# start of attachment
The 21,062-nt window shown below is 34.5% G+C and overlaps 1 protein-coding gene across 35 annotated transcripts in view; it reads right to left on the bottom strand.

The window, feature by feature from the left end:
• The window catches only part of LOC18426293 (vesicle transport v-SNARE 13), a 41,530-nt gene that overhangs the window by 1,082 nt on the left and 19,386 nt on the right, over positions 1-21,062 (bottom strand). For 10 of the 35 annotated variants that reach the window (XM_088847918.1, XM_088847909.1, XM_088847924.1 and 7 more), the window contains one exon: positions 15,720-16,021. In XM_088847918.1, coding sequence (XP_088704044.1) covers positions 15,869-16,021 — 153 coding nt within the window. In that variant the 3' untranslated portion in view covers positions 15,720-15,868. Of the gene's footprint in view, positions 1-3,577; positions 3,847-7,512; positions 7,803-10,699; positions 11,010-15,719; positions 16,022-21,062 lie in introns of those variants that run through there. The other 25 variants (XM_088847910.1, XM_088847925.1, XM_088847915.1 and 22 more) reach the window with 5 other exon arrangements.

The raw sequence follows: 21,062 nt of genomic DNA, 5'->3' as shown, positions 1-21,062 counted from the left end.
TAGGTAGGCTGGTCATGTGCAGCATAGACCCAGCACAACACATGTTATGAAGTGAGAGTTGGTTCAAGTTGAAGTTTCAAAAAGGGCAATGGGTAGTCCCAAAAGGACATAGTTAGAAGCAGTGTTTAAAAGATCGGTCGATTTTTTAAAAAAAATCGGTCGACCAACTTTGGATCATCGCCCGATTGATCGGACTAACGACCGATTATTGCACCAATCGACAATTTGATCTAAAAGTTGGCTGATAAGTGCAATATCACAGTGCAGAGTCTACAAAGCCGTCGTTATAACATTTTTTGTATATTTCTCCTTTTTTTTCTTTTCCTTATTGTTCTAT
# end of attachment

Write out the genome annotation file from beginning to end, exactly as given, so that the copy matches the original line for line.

The 21,062-nt window shown below is 34.5% G+C and overlaps 1 protein-coding gene across 35 annotated transcripts in view; it reads right to left on the bottom strand.

The window, feature by feature from the left end:
• The window catches only part of LOC18426293 (vesicle transport v-SNARE 13), a 41,530-nt gene that overhangs the window by 1,082 nt on the left and 19,386 nt on the right, over positions 1-21,062 (bottom strand). For 10 of the 35 annotated variants that reach the window (XM_088847918.1, XM_088847909.1, XM_088847924.1 and 7 more), the window contains one exon: positions 15,720-16,021. In XM_088847918.1, coding sequence (XP_088704044.1) covers positions 15,869-16,021 — 153 coding nt within the window. In that variant the 3' untranslated portion in view covers positions 15,720-15,868. Of the gene's footprint in view, positions 1-3,577; positions 3,847-7,512; positions 7,803-10,699; positions 11,010-15,719; positions 16,022-21,062 lie in introns of those variants that run through there. The other 25 variants (XM_088847910.1, XM_088847925.1, XM_088847915.1 and 22 more) reach the window with 5 other exon arrangements.

The raw sequence follows: 21,062 nt of genomic DNA, 5'->3' as shown, positions 1-21,062 counted from the left end.
TAGGTAGGCTGGTCATGTGCAGCATAGACCCAGCACAACACATGTTATGAAGTGAGAGTTGGTTCAAGTTGAAGTTTCAAAAAGGGCAATGGGTAGTCCCAAAAGGACATAGTTAGAAGCAGTGTTTAAAAGATCGGTCGATTTTTTAAAAAAAATCGGTCGACCAACTTTGGATCATCGCCCGATTGATCGGACTAACGACCGATTATTGCACCAATCGACAATTTGATCTAAAAGTTGGCTGATAAGTGCAATATCACAGTGCAGAGTCTACAAAGCCGTCGTTATAACATTTTTTGTATATTTCTCCTTTTTTTTCTTTTCCTTATTGTTCTAT